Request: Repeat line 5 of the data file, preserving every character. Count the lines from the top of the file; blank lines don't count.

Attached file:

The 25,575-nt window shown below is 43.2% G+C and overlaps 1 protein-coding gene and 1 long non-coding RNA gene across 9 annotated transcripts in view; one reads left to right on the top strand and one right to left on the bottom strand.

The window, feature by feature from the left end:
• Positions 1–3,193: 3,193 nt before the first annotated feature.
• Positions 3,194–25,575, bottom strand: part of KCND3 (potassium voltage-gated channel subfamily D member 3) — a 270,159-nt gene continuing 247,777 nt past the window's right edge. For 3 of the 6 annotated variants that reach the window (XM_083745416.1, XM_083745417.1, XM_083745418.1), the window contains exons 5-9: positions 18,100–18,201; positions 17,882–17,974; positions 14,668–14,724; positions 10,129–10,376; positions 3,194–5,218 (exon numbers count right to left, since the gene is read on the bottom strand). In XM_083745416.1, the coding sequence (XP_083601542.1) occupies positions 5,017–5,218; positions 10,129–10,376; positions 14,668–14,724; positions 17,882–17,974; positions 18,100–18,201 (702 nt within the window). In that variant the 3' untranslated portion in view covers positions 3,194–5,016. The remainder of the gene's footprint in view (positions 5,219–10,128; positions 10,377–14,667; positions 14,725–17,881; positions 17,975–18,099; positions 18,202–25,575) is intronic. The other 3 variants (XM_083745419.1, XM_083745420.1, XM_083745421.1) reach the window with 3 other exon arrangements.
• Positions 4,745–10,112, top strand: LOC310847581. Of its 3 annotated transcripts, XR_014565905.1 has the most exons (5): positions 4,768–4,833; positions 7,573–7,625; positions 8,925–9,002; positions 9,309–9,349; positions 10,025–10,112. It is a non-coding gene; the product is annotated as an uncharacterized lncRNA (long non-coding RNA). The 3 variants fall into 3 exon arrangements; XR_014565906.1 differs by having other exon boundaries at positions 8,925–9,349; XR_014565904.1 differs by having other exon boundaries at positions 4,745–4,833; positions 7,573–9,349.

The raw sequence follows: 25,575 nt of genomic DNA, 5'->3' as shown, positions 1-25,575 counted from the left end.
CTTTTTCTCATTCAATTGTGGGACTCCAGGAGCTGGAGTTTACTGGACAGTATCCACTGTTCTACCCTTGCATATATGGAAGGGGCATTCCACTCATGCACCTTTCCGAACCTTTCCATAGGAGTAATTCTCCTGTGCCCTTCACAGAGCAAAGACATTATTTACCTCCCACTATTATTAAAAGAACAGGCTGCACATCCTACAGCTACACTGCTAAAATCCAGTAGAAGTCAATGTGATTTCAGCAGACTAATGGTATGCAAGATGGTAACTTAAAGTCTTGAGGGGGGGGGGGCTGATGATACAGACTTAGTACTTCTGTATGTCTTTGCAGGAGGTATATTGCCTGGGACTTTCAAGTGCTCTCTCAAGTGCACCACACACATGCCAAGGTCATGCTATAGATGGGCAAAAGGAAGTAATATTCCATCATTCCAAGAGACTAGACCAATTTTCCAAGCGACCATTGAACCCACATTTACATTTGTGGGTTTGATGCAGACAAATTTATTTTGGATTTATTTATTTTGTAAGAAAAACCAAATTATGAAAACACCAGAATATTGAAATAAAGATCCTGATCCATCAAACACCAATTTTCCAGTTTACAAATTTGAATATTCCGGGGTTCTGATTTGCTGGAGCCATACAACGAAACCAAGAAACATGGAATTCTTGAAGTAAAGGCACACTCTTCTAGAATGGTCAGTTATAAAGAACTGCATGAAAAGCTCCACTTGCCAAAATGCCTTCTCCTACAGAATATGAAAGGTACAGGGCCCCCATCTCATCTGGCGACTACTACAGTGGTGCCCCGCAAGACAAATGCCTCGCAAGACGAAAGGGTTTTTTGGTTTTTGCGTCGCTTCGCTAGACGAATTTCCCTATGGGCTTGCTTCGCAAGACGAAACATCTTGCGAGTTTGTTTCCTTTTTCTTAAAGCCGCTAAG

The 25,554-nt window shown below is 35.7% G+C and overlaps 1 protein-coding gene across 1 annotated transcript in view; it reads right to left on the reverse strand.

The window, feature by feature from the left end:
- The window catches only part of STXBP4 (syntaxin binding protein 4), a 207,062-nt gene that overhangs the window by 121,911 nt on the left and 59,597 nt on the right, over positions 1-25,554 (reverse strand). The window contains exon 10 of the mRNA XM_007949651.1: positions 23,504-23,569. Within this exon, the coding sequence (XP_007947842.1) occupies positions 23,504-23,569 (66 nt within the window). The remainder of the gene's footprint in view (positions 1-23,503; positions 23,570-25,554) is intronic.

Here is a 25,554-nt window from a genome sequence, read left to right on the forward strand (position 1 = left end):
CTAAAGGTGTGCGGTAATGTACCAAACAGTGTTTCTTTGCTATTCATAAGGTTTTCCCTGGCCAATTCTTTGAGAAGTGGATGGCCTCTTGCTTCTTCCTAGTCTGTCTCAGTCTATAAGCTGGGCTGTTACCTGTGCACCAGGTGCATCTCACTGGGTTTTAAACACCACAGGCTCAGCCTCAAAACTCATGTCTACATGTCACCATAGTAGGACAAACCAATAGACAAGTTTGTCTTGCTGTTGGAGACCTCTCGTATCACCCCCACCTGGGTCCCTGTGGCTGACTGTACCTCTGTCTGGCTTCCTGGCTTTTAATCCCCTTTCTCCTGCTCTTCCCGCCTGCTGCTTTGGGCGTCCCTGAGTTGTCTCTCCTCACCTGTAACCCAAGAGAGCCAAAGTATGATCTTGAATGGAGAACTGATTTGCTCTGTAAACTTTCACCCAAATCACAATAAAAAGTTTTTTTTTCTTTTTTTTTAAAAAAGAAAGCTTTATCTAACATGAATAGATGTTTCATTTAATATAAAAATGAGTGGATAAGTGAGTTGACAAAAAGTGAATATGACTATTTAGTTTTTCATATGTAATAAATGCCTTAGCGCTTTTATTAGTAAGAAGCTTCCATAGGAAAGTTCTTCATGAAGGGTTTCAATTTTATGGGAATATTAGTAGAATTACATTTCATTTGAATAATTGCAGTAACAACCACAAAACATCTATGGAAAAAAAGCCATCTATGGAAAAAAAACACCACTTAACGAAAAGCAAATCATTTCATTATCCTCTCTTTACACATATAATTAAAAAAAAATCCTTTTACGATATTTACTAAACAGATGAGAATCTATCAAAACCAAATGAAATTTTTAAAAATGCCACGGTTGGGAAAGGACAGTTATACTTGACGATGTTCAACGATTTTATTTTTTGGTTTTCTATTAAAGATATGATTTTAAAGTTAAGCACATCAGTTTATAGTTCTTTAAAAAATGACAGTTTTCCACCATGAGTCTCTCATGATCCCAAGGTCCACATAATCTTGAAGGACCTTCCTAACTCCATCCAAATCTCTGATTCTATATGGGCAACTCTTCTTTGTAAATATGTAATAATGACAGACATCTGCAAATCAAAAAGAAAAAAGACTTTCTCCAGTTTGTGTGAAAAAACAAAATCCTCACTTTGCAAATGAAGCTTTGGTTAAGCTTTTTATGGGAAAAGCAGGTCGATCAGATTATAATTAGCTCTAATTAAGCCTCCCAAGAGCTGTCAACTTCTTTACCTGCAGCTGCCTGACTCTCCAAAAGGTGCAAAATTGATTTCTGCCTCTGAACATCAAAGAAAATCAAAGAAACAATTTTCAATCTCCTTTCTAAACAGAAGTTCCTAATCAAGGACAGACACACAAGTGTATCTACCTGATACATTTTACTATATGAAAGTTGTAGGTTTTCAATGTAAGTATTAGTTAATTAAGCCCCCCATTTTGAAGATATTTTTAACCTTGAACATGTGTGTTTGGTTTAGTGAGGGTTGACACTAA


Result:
• Positions 4,745–10,112, top strand: LOC310847581. Of its 3 annotated transcripts, XR_014565905.1 has the most exons (5): positions 4,768–4,833; positions 7,573–7,625; positions 8,925–9,002; positions 9,309–9,349; positions 10,025–10,112. It is a non-coding gene; the product is annotated as an uncharacterized lncRNA (long non-coding RNA). The 3 variants fall into 3 exon arrangements; XR_014565906.1 differs by having other exon boundaries at positions 8,925–9,349; XR_014565904.1 differs by having other exon boundaries at positions 4,745–4,833; positions 7,573–9,349.